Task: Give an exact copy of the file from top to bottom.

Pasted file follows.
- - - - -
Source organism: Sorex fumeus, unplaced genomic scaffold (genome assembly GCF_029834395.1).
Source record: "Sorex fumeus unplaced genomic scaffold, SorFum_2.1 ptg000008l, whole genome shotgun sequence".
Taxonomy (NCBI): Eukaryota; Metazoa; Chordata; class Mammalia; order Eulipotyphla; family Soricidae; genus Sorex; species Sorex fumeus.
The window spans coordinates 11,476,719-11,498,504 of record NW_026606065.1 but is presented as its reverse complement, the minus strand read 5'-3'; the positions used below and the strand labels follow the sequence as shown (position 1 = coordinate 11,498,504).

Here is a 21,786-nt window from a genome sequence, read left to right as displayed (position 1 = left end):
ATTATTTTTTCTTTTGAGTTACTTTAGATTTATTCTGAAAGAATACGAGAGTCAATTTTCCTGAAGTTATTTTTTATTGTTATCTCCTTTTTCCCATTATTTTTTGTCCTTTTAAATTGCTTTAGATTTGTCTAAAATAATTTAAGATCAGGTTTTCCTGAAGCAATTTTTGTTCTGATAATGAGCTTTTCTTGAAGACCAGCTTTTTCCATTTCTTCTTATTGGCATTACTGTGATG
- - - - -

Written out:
Source organism: Sorex fumeus, unplaced genomic scaffold (genome assembly GCF_029834395.1).
Source record: "Sorex fumeus unplaced genomic scaffold, SorFum_2.1 ptg000008l, whole genome shotgun sequence".
Taxonomy (NCBI): Eukaryota; Metazoa; Chordata; class Mammalia; order Eulipotyphla; family Soricidae; genus Sorex; species Sorex fumeus.
The window spans coordinates 11,476,719-11,498,504 of record NW_026606065.1 but is presented as its reverse complement, the minus strand read 5'-3'; the positions used below and the strand labels follow the sequence as shown (position 1 = coordinate 11,498,504).

Here is a 21,786-nt window from a genome sequence, read left to right as displayed (position 1 = left end):
ATTATTTTTTCTTTTGAGTTACTTTAGATTTATTCTGAAAGAATACGAGAGTCAATTTTCCTGAAGTTATTTTTTATTGTTATCTCCTTTTTCCCATTATTTTTTGTCCTTTTAAATTGCTTTAGATTTGTCTAAAATAATTTAAGATCAGGTTTTCCTGAAGCAATTTTTGTTCTGATAATGAGCTTTTCTTGAAGACCAGCTTTTTCCATTTCTTCTTATTGGCATTACTGTGATG